Wednesday, August 8, 2012 - 23:30

FSB'S Carney: EU Not Solidly Built, Recovery Far Off

--EU Must Have Single Regulator Under ECB, Fluid Labor Mkt
--Requires Member Fiscal Arrangements As Crisis Firewalls
--London's Fin Reputation Not Shot But Taken Hits

OTTAWA (MNI) - Mark Carney, chairman of the Financial Stability Board that seeks to bring reform and stability to world financial markets, said Wednesday night that the European Union is not solidly built and its full recovery is years away.

Carney told a BBC TV interviewer that "it's a huge concern" that there is a large decline in flows of credit from northern Europe (Germany) to indebted southern European countries, adding:

"It's a form of protectionism, but it also reveals that monetary union was built on not the most solid foundations."

"There was not a common regulator, number one," he said. There are not fiscal arrangements (in time of need) between the major countries, he said, and there is not a sufficiently fluid labor market between members.

Carney, who also heads the Bank of Canada, called as he has before and as other non-European authorities have, for a single financial regulator in the EU, operating under the ECB. He returned to that a couple of times in the interview on the BBC TV's Hardtalk program, saying:

"What's happening in Europe is that national regulators are encouraging institutions to protect themselves to the detriment of the whole European financial market, by which I mean the market related to the European monetary union. So the solution there within a common monetary union, under a common legal system, is going to be to set up a single European regulator under the jurisdiction of the European Central Bank."

Carney said there are "two degrees of dealing with the Euro crisis." The first, and it is a minimum, is "that the crisis is contained (with) adequate firewalls put in place so that Europe is going to be able to address those deeper underlying problems over the course of years." The second would be the rebuilding. "This is going to take years to rebuild the European monetary union, in our view," he said. It would take years to build the necessary political institutions, and years to address the underlying economic structures of countries, making them more competitive.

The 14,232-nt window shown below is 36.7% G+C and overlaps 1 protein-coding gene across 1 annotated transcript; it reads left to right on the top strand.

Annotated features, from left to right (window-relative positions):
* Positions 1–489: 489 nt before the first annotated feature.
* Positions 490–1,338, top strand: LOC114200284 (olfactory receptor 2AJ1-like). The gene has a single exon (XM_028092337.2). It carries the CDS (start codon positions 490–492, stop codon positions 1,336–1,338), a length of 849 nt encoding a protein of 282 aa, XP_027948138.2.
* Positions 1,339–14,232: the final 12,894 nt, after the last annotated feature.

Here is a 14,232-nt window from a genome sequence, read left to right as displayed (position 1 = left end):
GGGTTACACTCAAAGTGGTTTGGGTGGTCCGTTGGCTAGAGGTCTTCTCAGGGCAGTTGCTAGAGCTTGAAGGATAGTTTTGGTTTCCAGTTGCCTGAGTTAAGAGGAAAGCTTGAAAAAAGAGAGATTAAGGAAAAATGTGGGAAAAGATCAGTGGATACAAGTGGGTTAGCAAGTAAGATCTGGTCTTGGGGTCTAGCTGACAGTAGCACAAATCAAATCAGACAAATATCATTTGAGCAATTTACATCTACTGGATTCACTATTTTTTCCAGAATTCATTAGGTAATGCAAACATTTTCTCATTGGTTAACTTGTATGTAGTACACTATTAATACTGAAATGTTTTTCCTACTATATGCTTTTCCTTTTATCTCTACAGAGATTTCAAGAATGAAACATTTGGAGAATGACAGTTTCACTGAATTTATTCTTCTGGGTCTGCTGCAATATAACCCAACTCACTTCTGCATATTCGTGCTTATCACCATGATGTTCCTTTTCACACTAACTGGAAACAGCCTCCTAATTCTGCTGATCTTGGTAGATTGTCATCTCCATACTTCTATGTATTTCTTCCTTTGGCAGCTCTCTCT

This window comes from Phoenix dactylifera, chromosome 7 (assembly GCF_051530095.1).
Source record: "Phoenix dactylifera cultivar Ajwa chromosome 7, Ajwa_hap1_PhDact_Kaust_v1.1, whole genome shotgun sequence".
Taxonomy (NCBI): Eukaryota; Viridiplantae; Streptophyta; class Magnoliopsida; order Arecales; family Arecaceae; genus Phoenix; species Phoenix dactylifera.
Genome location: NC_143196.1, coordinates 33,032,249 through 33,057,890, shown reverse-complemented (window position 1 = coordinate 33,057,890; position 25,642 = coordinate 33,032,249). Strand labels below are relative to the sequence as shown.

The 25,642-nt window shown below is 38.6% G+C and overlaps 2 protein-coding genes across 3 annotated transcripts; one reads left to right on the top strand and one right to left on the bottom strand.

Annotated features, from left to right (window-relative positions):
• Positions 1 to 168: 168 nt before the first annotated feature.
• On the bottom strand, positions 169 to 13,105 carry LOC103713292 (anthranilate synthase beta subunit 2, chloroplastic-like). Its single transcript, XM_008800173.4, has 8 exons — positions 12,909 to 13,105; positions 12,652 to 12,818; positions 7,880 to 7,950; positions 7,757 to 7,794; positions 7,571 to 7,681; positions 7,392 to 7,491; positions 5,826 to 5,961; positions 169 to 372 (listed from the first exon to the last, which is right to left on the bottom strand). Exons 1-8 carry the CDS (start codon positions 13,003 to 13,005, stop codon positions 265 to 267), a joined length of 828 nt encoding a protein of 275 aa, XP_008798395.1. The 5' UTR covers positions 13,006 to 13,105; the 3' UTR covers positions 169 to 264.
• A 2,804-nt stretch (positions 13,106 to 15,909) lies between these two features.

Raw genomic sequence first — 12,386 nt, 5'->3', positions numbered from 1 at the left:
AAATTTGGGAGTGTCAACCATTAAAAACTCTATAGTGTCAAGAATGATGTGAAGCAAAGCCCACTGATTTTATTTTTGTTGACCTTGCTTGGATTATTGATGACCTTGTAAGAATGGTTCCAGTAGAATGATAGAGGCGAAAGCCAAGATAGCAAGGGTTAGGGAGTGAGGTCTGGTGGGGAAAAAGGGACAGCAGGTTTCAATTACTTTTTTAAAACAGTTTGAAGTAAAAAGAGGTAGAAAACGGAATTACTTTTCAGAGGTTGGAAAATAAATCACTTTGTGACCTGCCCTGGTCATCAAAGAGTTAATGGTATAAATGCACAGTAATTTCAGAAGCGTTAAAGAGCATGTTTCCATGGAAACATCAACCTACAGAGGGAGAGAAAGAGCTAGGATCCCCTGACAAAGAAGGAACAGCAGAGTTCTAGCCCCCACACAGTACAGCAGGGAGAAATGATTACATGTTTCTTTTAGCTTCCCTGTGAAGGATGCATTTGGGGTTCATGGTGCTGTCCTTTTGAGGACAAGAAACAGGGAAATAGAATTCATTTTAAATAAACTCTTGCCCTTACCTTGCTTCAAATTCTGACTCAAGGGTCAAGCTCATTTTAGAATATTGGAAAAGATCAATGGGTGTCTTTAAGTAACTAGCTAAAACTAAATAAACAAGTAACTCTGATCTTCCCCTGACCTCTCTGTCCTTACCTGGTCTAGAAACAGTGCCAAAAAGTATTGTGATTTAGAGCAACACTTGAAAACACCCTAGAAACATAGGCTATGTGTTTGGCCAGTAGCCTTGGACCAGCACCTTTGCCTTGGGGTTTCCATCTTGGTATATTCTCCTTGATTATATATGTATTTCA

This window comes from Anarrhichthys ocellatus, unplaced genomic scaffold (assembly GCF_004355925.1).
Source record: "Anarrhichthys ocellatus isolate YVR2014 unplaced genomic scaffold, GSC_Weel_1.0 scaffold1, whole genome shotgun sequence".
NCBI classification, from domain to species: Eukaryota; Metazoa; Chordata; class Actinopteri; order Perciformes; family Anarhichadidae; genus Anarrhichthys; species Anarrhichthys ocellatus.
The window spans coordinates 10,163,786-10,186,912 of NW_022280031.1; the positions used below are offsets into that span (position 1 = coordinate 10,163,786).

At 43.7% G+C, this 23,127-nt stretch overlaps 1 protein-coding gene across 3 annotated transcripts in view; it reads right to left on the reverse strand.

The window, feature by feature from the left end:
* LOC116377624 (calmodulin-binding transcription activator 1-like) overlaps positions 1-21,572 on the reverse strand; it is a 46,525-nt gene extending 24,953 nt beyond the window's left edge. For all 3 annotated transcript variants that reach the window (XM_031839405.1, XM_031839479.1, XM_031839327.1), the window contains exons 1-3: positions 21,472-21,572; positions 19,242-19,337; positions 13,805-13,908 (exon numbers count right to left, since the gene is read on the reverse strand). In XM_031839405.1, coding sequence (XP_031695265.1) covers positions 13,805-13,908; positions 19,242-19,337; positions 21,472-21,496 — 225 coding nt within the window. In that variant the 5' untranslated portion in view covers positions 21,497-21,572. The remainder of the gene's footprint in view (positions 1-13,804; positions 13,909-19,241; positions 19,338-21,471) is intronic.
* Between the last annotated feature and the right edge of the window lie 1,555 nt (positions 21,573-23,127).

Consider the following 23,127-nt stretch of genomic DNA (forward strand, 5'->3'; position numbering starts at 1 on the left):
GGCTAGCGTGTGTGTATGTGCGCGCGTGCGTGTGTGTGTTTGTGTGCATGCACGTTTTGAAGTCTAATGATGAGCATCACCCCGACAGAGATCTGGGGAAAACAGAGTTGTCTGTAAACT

How many years would it take? Carney was asked. "I can come back here in three years and we'll still be talking about ... ," he said.

For the remainder of the interview, these points emerged:

Financial markets misread Mario Draghi, Governor of the ECB, when they rose but then fell after he said he would do what it took to save the euro, but no major announcement followed. Carney said the ECB had made a major shift in recent actions and Draghi "delivered absolutely on what he alluded to in London."

Asked if there was anything to some talk of him succeeding Sir Mervyn King as Governor of the Bank of England next year, Carney said he was focused on the FSB and the BOC and would not now and never would consider the BOE job. Interviewer: "It's a never?" Carney: "Yes."

Since Canada has high household debt, a property market heated in spots, and Standard & Poors has revised its outlook on some Canadian financial institutions from stable to negative, Carney was asked "could a baNking crisis be brewing in Canada?? He said "no is the very short answer," a major reason being that in Canada "any risky lending to the property market is backed by insurance that is provided effectively by the Government of Canada." And the Canadian government's balance sheet "is the strongest, far and away in the G-7 and amongst the very strongest in the G-20."

With the Canadian economy nearly back at capacity and the financial system "firing on all cylinders," the BOC could raise its 1.0% key interest rate, he said. However, he added a key caveat: "That said, the world's a dangerous place."

With a series of banking scandals in Britain, Carney was asked: "Is London's reputation as a global financial centre now shot?" He replied: "No it's not shot but it has taken some hits, without question." However, the UK government and regulators had been "at the forefront of implementing a new set of financial regulations ... . They've helped design many of these and they've been among the first to put them in place. So part of what we are seeing is the aftermath of a very dark period in London's financial history and the broader financial system."



Please log in to read and leave comments